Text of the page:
Leithart’s argument is that the Church did not “fall” in the fourth century, seduced by the principalities and powers. The principalities and powers that structure the world are not simply temporarily useful, potentially dangerous and ultimately doomed. Instead, they are there to be transformed from within. In effect, Constantine replaced the old sacrificial system with a new one. In a cultic sense, Rome was “decivilized” and “recivilized.” It was indeed the death and resurrection of an empire at its very heart. Leithart observes that Constantine welcomed into his city another city.

Christ’s is the founding sacrifice of the new city, the eschatological city. But that sacrifice is perpetuated by the body in mutual love and service… By virtue of this sacrifice, the Church does justice… When the Roman world passed through its “baptism” from bondage to the stoicheia, Constantine eliminated sacrifices to the gods in the earthly city and thereby renounced any claim that the Roman city was just a city. (Leithart, p. 330)

Through Constantine, the death of “brother Jesus” as a better Abel at the hands of the Cainite Herods exposed and usurped the death of Remus as a foundation for identity. The deaths of the apostles eventually exposed and usurped the arena as a foundation for culture. Identity and culture no longer needed appeasement. For Constantine, the future no longer needed to be constantly “bought.” The price was paid once and for all. The city could exist because the New Jerusalem was unassailable.

The baptism of Rome was indeed supposed to lead to the baptism of Romans, but not simply because they were Romans. While I agree with Dr. Leithart’s eye-opening reassessment of Constantine, I believe his adherence to the erroneous practice of paedobaptism causes him to misunderstand the baptism of Rome.

In the end it all comes round to baptism, specifically to infant baptism. Rome was baptized in the fourth century. Eusebian hopes notwithstanding, it was not instantly transformed into the kingdom of heaven. It did not immediately become the city of God on earth. Baptism never does that. It is not meant to. Baptism sets a new trajectory, initiates a new beginning, but every beginning is the beginning of something. Through Constantine, Rome was baptized into a world without animal sacrifice and officially recognized the true sacrificial city, the one community that does offer a foretaste of the final kingdom. Christian Rome was in its infancy, but that is hardly surprising. All baptisms are infant baptisms.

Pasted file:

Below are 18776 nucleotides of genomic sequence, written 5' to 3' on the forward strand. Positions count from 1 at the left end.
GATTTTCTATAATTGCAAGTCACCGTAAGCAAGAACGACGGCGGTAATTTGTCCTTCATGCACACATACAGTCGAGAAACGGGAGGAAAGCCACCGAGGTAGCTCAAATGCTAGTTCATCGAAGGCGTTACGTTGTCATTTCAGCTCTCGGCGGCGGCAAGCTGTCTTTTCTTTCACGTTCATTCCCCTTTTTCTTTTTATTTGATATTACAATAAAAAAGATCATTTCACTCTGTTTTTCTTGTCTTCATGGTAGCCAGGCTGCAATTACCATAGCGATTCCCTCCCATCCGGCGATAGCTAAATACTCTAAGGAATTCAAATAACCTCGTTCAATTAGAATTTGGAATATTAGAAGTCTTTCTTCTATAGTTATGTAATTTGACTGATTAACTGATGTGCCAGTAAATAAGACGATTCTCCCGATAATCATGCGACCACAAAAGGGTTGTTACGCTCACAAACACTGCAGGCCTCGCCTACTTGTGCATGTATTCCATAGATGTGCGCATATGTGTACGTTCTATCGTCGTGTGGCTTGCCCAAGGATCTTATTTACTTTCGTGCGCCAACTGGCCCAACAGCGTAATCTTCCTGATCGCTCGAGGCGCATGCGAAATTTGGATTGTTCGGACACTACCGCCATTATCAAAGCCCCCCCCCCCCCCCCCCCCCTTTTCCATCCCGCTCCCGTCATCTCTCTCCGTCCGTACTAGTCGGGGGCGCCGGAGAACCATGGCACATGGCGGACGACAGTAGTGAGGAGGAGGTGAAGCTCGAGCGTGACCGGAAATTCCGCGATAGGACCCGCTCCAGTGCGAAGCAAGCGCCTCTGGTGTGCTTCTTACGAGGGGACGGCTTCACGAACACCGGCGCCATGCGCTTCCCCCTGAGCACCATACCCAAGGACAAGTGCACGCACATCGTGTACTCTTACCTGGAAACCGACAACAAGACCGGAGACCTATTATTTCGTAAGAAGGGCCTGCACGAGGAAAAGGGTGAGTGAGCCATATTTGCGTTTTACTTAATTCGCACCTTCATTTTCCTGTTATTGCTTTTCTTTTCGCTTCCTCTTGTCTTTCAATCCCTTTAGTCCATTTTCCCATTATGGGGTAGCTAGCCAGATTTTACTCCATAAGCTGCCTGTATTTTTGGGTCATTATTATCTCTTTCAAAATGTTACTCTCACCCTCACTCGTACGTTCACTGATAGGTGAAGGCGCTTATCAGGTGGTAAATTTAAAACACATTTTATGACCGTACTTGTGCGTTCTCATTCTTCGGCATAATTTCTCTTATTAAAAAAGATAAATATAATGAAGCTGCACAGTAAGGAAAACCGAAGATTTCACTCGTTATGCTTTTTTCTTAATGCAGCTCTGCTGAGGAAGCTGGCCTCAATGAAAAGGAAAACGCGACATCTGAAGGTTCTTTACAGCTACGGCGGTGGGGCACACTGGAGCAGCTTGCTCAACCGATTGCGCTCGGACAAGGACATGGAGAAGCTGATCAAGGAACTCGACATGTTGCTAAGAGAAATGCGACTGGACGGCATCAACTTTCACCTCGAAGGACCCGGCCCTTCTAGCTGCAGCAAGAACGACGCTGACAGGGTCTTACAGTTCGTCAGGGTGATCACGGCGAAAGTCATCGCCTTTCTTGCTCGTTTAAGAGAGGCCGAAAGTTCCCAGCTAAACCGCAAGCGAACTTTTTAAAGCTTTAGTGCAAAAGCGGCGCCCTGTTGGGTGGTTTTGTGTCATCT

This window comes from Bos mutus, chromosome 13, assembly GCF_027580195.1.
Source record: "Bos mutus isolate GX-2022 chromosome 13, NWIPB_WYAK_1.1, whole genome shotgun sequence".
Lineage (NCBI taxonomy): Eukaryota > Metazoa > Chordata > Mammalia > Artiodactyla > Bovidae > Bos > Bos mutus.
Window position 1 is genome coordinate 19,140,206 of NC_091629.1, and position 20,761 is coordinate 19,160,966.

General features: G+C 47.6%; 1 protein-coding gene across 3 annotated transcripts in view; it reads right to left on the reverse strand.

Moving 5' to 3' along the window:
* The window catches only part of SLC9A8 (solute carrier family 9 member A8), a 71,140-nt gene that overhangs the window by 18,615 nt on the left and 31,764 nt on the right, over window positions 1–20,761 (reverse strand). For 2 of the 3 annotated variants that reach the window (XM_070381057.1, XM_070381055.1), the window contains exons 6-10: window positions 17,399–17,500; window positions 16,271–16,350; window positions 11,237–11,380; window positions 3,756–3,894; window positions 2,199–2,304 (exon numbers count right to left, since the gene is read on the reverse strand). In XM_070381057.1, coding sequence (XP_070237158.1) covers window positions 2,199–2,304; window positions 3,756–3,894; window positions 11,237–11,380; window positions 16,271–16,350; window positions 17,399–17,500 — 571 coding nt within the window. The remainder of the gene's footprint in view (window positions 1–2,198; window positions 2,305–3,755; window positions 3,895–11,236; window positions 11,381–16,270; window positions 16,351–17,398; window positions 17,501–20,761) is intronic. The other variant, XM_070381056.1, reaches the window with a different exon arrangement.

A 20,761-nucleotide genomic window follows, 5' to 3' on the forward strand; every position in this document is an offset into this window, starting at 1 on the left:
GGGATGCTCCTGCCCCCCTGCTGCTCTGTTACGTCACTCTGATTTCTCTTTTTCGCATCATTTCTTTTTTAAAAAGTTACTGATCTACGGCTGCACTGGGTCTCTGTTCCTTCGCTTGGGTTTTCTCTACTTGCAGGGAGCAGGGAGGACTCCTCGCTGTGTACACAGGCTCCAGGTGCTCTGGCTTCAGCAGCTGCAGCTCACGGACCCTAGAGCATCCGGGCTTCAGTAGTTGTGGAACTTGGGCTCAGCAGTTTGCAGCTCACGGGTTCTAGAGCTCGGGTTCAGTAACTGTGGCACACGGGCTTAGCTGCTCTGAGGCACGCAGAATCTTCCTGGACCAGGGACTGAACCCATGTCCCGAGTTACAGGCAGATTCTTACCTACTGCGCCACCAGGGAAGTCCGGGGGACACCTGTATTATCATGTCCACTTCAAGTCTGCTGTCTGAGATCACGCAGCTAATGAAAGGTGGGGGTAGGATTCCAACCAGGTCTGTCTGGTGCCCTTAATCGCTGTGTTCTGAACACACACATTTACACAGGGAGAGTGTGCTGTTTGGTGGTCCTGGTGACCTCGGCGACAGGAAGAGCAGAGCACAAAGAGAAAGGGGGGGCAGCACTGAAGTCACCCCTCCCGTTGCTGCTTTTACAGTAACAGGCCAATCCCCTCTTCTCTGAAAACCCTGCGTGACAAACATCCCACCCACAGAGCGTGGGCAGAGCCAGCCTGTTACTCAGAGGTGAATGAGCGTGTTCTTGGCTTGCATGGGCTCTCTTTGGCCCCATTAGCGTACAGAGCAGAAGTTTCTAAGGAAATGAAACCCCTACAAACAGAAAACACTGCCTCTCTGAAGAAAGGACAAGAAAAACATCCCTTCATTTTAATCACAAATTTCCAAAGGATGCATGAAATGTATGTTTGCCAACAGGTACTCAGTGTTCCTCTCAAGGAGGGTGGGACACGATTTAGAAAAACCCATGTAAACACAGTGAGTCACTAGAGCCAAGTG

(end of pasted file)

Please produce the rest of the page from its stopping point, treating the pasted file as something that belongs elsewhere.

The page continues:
Yoder is famed for his patience, but in dismissing Constantine and the world he left behind, his patience failed. For Yoder, Rome was not radically Christian, Rome’s adherence to the faith was infantile, and because of that, he reasons, it was not Christian at all but apostate. He failed, as Augustine said against Pelagius, to give due weight to “the interim, the interval between the remission of sins which takes place in baptism, and the permanently established sinless state in the kingdom that is to come, this middle time [tempus hoc medium] of prayer, while [we] must pray, ‘Forgive us our sins.’” He failed to acknowledge that all—Constantine, Rome, ourselves—stand in medial time, and yet are no less Christian for that.

What can we expect in this middle time? Not much, Yoder thinks. He says that the project of Christianizing the state is doomed. The time when that could happen has long ago passed away. If he is right, we are facing nothing short of apocalypse. I believe that here too Yoder is wrong, and that we can escape apocalypse. But this can only happen on certain conditions: only through reevangelization, only through the revival of a purified Constantinianism, only by the formation of a Christically centred politics, only through fresh public confession that Jesus’ city is the model city, his blood the only expiating blood, his sacrifice the sacrifice that ends sacrifice. An apocalypse can be averted only if modern civilisation, like Rome, humbles itself and is willing to come forward to be baptized. (Leithart, p. 341-342)

Dr Leithart is, to some degree, longing for “the good old days.” He sees the future of Christianity in a “purified Constantinianism,” with infant baptism as the sacramental key. Yet it was precisely infant baptism that led to its failure.

Baptism is a new beginning, but it is not a birth “according to the flesh.” It is a second birth, an investiture with authority following submission to the Law of the Gospel. The end of sacrifice was only the baptism of Rome’s cultic heart, and Rome’s sacred heart was now the Christian Church, which had submitted to suffering and was now being exalted. This “baptism of Rome” was not in fact the investiture of Rome at all but an investiture of the Church.

What the investiture of the Church did, under Constantine, was put the entire empire officially under the sound of the Gospel. It condemned the entire empire to the death of repentance. But that is not submission to the gospel. It was the label of regeneration without the regeneration. This meant that Christendom eventually ran out of steam, out of Spirit. The culture is dying because it lost its cultic heart. And it lost its sacred cultic heart because paedobaptism distorted the very definition of what a Christian is. It confused culture with cultus because it replaced the walls of the New Jerusalem with the walls of the old one. It used baptism as a carnal, hereditary division (culture) rather than as the mark of repentance and faith (cultus). It introduced a new circumcision, invented a new version of the wall which the Son of God eradicated in His death and resurrection.